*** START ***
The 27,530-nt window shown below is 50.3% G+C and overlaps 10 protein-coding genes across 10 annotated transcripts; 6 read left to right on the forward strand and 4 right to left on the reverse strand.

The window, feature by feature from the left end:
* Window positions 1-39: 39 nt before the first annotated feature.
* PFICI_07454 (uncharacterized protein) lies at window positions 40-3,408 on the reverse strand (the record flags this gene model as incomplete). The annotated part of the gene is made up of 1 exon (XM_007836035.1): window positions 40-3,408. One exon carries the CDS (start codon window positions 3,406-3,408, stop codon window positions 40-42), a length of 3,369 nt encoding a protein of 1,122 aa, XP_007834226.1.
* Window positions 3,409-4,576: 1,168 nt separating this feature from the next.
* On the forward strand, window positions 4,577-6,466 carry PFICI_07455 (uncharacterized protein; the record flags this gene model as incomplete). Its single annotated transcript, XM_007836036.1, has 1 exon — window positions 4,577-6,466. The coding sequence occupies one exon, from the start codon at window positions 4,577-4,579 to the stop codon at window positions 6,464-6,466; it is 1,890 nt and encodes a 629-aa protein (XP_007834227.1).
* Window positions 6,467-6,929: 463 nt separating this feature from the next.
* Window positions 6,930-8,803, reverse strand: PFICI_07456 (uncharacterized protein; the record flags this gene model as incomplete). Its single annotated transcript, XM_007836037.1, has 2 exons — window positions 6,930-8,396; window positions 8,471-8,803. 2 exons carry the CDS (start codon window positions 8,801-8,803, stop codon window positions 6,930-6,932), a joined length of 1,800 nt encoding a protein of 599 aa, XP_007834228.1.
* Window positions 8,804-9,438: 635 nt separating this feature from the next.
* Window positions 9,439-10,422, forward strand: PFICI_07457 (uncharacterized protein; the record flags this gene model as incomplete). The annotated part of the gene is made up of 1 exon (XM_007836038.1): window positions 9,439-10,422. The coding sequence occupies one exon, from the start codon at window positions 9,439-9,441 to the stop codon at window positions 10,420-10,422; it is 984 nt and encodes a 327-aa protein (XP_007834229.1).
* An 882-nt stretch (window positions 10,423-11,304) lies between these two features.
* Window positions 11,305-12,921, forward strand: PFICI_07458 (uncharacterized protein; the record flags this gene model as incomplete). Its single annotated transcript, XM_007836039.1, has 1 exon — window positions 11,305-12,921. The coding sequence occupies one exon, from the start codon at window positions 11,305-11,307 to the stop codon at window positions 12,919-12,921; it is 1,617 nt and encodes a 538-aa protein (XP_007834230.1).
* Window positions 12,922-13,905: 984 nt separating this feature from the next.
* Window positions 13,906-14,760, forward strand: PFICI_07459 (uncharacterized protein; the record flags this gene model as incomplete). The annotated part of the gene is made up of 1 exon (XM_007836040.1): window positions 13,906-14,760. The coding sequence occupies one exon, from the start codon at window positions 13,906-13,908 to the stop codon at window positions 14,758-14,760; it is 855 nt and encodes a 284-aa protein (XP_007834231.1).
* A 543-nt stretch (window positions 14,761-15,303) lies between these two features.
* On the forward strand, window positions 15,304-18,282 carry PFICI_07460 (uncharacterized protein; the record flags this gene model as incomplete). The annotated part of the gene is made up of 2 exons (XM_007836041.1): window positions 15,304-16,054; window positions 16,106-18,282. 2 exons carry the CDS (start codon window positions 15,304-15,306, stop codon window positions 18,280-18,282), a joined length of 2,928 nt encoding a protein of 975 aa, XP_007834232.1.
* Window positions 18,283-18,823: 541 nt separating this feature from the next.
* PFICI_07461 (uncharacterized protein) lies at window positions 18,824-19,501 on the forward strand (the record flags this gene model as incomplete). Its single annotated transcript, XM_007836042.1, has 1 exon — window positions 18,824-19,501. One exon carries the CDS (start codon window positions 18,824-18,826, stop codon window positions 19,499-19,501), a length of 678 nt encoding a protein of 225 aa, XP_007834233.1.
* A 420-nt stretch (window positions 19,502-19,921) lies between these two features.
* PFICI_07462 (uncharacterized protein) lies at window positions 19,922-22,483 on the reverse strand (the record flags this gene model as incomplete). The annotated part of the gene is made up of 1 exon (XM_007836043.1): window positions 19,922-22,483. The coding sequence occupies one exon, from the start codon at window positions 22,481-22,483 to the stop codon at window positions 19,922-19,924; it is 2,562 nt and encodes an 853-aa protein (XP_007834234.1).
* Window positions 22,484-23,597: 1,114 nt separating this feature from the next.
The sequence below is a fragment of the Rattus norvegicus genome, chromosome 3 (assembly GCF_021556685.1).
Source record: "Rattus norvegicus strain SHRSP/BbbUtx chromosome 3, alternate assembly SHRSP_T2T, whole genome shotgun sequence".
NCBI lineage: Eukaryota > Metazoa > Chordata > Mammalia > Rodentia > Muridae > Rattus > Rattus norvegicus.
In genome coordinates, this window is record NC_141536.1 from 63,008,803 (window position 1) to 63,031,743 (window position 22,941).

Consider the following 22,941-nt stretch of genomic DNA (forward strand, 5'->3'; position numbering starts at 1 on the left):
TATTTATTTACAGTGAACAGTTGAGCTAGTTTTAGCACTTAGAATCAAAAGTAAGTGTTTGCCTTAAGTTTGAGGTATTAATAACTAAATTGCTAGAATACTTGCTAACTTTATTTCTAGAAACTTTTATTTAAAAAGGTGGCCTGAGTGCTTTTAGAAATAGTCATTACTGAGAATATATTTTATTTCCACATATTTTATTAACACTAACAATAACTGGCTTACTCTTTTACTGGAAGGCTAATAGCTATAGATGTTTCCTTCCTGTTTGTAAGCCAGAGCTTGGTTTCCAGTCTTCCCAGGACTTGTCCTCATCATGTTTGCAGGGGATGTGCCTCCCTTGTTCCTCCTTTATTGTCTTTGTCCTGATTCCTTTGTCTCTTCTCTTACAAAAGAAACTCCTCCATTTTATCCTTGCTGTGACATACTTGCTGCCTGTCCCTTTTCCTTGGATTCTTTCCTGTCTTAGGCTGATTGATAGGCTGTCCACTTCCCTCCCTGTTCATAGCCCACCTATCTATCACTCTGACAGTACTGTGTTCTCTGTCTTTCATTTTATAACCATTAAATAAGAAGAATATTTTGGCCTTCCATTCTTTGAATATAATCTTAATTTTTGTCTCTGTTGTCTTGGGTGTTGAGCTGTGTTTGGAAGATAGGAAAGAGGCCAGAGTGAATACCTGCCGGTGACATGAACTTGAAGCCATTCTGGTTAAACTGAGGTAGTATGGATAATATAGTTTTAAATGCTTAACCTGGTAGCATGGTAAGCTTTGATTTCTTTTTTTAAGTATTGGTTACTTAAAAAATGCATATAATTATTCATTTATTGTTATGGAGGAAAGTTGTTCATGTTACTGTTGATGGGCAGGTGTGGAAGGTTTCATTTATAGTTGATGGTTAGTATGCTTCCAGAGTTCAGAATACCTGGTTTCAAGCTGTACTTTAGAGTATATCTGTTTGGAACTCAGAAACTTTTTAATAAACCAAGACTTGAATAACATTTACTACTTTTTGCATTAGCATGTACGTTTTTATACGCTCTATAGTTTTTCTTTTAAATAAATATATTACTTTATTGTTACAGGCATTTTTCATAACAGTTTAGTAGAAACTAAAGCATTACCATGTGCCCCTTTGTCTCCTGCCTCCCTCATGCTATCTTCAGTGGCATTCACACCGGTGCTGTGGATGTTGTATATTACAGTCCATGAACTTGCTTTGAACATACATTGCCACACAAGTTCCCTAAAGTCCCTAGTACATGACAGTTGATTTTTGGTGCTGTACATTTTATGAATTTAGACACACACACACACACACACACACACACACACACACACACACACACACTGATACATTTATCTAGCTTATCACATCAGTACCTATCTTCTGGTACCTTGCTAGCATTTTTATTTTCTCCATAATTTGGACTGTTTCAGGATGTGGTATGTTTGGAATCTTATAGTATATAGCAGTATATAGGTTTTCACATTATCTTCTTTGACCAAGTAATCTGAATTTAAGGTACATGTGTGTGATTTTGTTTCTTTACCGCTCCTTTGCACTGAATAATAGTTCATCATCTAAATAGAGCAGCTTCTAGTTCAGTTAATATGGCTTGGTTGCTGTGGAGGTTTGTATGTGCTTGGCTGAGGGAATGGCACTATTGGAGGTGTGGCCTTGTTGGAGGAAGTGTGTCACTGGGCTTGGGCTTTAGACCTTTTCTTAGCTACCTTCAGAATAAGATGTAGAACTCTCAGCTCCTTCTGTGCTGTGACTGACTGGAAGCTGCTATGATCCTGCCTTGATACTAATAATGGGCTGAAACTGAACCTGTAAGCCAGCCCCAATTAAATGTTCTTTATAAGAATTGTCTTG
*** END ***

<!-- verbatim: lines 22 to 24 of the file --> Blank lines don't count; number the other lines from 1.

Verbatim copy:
The sequence below is a fragment of the Rattus norvegicus genome, chromosome 3 (assembly GCF_021556685.1).
Source record: "Rattus norvegicus strain SHRSP/BbbUtx chromosome 3, alternate assembly SHRSP_T2T, whole genome shotgun sequence".
NCBI lineage: Eukaryota > Metazoa > Chordata > Mammalia > Rodentia > Muridae > Rattus > Rattus norvegicus.